6th U.S. Cavalry Uniform

Contributed by Richard Cashman


General:

Below is are some views of the uniform that belonged to Samuel Murdock of the 6th U.S. Cavalry. During the Indian Wars the 6th U.S. Cavalry was best known for fighting the Apache tribe of Indian in the southwest - in Arizona in 1876, 1881 & 1882, New Mexico in 1882, Colorado in 1884 and Pine Ridge in 1890. The unit also fought the Comanche tribe in Texas and Oklahoma in 1874.  In the Spanish American War the 6th was initially sent to Camp Thomas, on the old Civil War battlefield at Chickamauga, Georgia. By June 7th, 1898 they were stationed at Fort Tampa, Florida. Soon they were enroute for the front, landing at Daiquiri, Cuba, on June 23rd and setting up camp on the 24th. On July 1st they assaulted San Juan Hill.

Samuel Murdock, the man to whom the tunic belonged survived the San Juan Hill assault. Murdock, born in 1849, entered the service on September 6, 1871 for a five year enlistment in the 3rd Cavalry, Troop H. He joined at his hometown of Baltimore. Murdock later re-enlisted for five more years, and was assigned to the 6th Cavalry, Troop A and then spent five more years in the 3rd Cavalry, Troop K before going back to Troop A of the 6th Cavalry for his last enlistment, which was dated February 8, 1899 at Fort Riley, Kansas. He ended his service in 1902 after 22 years in the army.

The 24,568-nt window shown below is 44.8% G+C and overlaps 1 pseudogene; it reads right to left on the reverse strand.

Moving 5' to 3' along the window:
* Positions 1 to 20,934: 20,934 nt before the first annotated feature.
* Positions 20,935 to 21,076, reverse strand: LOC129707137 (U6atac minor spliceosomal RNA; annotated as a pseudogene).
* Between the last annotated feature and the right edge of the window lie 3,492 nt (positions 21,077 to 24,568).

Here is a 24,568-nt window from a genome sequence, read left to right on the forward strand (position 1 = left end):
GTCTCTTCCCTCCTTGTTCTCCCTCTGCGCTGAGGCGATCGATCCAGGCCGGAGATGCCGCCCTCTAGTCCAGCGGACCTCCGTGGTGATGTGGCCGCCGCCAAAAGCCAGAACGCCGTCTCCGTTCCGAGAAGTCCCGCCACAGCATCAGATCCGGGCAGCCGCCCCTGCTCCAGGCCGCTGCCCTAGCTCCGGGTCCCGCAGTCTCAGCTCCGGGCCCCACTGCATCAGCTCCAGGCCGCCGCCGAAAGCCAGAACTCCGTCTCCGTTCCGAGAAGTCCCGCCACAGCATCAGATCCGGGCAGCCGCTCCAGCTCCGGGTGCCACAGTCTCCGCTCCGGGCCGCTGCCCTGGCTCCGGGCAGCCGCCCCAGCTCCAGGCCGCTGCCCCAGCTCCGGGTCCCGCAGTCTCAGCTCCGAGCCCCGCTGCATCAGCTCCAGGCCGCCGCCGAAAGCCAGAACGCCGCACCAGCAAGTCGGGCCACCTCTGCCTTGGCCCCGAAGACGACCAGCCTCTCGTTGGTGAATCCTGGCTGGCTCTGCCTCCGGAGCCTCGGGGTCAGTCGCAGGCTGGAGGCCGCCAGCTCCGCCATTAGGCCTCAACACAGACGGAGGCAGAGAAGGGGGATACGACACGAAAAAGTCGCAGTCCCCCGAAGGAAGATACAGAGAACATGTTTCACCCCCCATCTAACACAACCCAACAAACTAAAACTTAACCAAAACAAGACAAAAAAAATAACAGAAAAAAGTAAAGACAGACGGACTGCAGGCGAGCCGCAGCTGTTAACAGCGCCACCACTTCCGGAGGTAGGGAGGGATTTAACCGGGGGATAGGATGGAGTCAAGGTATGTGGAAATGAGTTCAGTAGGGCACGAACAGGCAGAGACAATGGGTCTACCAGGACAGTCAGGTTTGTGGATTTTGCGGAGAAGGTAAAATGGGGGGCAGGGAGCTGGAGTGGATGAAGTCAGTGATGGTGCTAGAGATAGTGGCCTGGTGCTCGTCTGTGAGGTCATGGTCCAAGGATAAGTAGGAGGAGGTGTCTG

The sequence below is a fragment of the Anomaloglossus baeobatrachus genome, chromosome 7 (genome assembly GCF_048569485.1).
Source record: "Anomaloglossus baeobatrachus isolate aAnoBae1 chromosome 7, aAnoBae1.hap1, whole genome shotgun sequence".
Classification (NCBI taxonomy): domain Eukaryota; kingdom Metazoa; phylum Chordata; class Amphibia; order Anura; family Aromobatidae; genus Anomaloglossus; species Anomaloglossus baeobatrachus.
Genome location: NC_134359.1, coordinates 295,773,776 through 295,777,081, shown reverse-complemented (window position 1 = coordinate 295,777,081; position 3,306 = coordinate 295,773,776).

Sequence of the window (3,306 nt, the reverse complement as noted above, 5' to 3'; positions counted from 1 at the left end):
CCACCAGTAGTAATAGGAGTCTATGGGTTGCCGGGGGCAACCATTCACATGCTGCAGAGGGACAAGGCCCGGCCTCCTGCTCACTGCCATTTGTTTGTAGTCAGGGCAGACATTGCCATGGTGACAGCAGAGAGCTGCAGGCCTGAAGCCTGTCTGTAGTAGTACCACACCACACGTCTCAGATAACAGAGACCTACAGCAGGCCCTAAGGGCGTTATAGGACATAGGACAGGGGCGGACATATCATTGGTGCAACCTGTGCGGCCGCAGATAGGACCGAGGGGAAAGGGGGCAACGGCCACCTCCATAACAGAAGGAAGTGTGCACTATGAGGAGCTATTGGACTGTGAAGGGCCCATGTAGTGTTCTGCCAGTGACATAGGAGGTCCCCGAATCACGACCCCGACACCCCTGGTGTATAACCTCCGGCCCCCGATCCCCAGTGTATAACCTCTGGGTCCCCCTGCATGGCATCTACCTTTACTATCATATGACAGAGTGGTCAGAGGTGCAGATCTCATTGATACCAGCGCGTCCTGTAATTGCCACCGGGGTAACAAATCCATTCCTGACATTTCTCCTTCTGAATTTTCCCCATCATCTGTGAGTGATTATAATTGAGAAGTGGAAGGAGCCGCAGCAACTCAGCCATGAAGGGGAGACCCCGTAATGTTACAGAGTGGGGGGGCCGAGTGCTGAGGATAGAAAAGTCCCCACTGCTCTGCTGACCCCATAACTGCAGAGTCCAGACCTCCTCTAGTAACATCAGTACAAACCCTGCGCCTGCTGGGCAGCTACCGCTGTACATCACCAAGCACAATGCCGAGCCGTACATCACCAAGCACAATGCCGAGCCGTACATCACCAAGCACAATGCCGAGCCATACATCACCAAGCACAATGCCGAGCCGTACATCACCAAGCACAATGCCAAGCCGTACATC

The Uniform:

Government issue 5-button blue kersey tunic marked "6th U.S. Cavalry" and "PHILA" depot. The sleeve linings are unbleached muslin with a gray flannel lining meeting the 1883 regulations. However those regulations called for two horizontal pockets. This coat only has one interior pocket conforming to the newer 1887 pattern. This combination of style indicates it was probably made somewhere between 1883 and 1887 and may have been issued to Murdock when he re-enlisted on February 8th, 1886 or shortly thereafter. At that time he enlistment in Troop "A" of the 6th Cavalry. Stenciled in the sleeve lining are cavalry crossed sabers, 6th Cavalry, Troop A, and Number 17. The yellow Cavalry Sergeant chevrons were sewn into the seam by the arsenal before shipping.
 
 


Bibiography:

Field, Ron, Spanish-American War 1898. (Washington: Brasseys Inc., 1998).


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